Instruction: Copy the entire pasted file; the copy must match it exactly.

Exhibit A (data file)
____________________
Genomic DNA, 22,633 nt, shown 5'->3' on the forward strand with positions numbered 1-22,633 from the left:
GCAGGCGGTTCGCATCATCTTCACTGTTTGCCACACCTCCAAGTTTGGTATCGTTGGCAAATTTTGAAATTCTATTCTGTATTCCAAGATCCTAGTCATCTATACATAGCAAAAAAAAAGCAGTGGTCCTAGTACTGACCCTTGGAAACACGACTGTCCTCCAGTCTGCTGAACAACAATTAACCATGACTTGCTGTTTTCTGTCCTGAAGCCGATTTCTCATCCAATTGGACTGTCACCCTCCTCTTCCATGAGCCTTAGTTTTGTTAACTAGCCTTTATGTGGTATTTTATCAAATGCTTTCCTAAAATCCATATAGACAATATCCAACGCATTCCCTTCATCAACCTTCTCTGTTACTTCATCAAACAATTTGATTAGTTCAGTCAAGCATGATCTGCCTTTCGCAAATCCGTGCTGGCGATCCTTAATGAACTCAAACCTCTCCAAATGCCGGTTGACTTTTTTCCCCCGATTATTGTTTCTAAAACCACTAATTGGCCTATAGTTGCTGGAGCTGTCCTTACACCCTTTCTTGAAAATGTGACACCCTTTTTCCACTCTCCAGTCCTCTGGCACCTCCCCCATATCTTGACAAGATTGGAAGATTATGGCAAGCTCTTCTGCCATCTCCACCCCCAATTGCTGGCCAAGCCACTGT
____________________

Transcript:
Genomic DNA, 22,633 nt, shown 5'->3' on the forward strand with positions numbered 1-22,633 from the left:
GCAGGCGGTTCGCATCATCTTCACTGTTTGCCACACCTCCAAGTTTGGTATCGTTGGCAAATTTTGAAATTCTATTCTGTATTCCAAGATCCTAGTCATCTATACATAGCAAAAAAAAAGCAGTGGTCCTAGTACTGACCCTTGGAAACACGACTGTCCTCCAGTCTGCTGAACAACAATTAACCATGACTTGCTGTTTTCTGTCCTGAAGCCGATTTCTCATCCAATTGGACTGTCACCCTCCTCTTCCATGAGCCTTAGTTTTGTTAACTAGCCTTTATGTGGTATTTTATCAAATGCTTTCCTAAAATCCATATAGACAATATCCAACGCATTCCCTTCATCAACCTTCTCTGTTACTTCATCAAACAATTTGATTAGTTCAGTCAAGCATGATCTGCCTTTCGCAAATCCGTGCTGGCGATCCTTAATGAACTCAAACCTCTCCAAATGCCGGTTGACTTTTTTCCCCCGATTATTGTTTCTAAAACCACTAATTGGCCTATAGTTGCTGGAGCTGTCCTTACACCCTTTCTTGAAAATGTGACACCCTTTTTCCACTCTCCAGTCCTCTGGCACCTCCCCCATATCTTGACAAGATTGGAAGATTATGGCAAGCTCTTCTGCCATCTCCACCCCCAATTGCTGGCCAAGCCACTGT